I enjoy riding around the city with no destination in mind so that I can explore and find new things that I did not previously know about. On one such recent bike ride I discovered what is most likely the oldest existing structure in the D.C. area, “The Old Spring House,” which was built by English colonists in 1683.
Located within what is now the historic Fort Lincoln Cemetery at 3401 Bladensburg Road in Colmar Manor, Maryland (MAP), The Old Spring House is one of the few area relics of the Colonization era. By comparison, the Old Stone House in the Georgetown neighborhood of D.C., which is the oldest unchanged Pre-Revolutionary building in D.C., was not built until 1765, a full 82 years later. And the century-old cemetery in which the house is now located was not founded until 229 years after The old Spring House was built.
The historic marker next to the house helps explain its history. The inscription on the marker reads, “This venerable building dates back to the year 1683, when one of the early colonists built his home on the overlooking hillside. The spring still feeds cool water to the trough inside the spring house. This was the only method available in those days for cooling milk, butter and other dairy products.
“This land was a part of the original grant from Lord Baltimore to George Conn, and remained in the Conn family for more than 200 years. This is one of the oldest buildings standing in the state of Maryland.”
There is also an historic plaque affixed to the house which provides additional information, it reads, “This old spring house was built by English colonists who in the late years of the 17th century had established a residence close by, climaxing an ocean voyage which ended on the banks of the nearby Eastern Branch.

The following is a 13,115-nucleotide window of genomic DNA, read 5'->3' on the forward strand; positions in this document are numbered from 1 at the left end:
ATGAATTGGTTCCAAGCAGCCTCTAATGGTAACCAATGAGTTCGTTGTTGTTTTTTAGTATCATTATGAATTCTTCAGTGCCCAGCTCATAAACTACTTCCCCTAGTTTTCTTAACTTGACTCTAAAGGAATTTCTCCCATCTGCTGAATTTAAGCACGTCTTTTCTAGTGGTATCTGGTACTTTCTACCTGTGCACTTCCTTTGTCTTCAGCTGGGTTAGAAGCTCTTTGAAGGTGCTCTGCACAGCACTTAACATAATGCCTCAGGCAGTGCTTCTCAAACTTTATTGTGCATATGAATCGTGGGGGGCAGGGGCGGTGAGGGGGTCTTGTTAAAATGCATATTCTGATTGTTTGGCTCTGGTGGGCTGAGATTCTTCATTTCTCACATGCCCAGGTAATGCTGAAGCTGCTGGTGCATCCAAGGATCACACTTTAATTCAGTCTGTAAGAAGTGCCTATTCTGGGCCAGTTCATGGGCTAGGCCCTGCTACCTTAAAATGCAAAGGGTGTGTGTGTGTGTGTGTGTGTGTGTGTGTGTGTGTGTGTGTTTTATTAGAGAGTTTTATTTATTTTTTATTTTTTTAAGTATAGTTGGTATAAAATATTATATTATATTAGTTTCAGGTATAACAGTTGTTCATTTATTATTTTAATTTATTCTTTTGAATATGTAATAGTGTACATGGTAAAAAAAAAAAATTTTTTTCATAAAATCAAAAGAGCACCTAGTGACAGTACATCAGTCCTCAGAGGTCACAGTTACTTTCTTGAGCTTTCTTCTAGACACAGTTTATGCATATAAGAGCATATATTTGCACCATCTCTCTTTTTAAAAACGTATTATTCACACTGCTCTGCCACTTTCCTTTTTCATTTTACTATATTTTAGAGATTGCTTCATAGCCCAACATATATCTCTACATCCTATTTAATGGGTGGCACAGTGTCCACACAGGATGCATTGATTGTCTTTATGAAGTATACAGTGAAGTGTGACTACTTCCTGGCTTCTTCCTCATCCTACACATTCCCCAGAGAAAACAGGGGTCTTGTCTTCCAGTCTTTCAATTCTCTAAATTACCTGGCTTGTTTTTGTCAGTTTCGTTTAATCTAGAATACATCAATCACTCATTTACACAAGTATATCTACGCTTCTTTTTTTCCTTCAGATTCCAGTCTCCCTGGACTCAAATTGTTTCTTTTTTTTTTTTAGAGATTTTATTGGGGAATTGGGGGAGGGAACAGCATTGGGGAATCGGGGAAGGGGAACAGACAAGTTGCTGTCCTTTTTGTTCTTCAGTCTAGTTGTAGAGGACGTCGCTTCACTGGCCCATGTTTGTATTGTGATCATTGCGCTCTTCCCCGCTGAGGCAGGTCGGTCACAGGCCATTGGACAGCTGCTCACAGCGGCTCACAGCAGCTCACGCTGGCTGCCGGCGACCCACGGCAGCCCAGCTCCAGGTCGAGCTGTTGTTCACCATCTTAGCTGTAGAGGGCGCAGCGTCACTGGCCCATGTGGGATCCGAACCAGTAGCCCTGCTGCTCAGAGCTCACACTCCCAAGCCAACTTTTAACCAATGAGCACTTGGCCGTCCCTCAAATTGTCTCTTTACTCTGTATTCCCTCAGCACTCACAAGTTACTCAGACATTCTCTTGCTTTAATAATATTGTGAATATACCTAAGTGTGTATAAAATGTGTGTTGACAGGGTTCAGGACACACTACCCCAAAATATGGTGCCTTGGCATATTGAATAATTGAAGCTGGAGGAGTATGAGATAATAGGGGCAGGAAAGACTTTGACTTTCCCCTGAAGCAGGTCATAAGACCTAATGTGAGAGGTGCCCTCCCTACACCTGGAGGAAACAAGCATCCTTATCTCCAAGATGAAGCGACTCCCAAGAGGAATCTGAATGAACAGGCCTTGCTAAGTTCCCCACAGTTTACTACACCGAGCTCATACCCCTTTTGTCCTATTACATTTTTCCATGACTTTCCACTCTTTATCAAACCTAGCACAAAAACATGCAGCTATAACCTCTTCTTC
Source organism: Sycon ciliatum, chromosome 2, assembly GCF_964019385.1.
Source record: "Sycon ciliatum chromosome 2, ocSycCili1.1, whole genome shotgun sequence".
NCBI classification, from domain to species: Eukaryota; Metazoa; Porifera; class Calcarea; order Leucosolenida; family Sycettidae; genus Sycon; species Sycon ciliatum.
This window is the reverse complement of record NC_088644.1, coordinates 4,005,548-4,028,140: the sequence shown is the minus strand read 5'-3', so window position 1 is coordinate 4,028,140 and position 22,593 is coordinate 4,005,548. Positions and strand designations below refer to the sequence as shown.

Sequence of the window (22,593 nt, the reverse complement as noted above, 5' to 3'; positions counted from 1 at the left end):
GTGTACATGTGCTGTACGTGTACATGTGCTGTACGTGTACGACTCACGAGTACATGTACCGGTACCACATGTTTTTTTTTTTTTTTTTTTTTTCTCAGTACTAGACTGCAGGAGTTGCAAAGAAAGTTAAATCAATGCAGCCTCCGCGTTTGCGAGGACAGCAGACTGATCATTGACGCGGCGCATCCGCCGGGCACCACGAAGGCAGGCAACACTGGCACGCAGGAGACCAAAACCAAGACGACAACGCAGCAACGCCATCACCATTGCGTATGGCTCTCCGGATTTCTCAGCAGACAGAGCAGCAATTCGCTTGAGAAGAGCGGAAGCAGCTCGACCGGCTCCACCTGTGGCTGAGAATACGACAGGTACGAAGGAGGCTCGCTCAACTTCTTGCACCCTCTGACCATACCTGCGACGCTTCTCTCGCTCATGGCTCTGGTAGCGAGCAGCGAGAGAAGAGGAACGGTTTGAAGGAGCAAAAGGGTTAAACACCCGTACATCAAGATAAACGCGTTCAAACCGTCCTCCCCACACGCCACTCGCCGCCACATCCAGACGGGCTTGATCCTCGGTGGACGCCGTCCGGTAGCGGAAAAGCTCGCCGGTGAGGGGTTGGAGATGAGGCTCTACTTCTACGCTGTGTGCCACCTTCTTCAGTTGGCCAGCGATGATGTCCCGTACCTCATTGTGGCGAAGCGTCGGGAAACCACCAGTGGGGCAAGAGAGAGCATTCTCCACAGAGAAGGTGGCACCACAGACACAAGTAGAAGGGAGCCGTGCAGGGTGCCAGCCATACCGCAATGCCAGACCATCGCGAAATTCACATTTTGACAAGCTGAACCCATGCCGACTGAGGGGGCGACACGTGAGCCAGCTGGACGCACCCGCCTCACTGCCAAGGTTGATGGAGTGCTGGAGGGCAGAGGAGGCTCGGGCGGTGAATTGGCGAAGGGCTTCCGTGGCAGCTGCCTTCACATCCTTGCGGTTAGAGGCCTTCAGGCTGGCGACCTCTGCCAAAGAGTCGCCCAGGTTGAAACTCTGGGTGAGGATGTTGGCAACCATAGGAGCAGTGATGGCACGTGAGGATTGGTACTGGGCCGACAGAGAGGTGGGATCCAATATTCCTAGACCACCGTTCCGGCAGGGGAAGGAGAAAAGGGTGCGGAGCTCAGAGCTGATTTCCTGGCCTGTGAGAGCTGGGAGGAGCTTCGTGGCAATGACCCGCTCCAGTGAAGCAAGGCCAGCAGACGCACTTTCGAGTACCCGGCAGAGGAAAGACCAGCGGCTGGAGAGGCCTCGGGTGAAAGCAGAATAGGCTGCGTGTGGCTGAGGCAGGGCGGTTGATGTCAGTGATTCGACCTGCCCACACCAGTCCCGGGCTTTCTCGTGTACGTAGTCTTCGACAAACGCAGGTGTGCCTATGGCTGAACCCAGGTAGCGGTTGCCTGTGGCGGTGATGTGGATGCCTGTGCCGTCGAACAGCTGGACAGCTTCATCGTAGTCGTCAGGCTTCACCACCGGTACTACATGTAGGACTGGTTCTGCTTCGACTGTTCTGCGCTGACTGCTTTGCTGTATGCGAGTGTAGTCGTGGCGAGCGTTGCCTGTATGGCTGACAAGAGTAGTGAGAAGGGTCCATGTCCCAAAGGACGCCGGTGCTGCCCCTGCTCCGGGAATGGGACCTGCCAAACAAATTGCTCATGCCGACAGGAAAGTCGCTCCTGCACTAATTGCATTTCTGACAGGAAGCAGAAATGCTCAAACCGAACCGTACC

“Erected about 1683. The spring house is among the oldest structural relics of the American Colonization Era.
“The old oak tree according to qualified judgment was more than 125 years old when the spring house was built.
“This venerable old tree has come to be known as ‘The Lincoln Oak’ because of traditional conferences under its spreading limbs, between President Lincoln and the commanding officers of the nearby fortifications.
“It is not a fanciful belief that upon such an occasion, the Civil War president drank of the cooling waters which spring from among its roots.”
The stump of the “Lincoln Oak” next to The Old Spring House is also the subject of its own historic marker, the inscription on which reads “This gnarled and ringed stump, attesting to its age, is all that remains of the majestic oak tree that once shaded the old Spring House. Steeped in history, it was put to rest by the forces of nature. Its passing will never be forgotten and its existence will be remembered forever as a sentinel over these historic grounds.”
The greater D.C. has such a rich past that t is not that unusual to find this much history while going for a bike ride. And with all the history that’s currently being made in the present, there’s an almost endless supply of interesting things to explore and discover.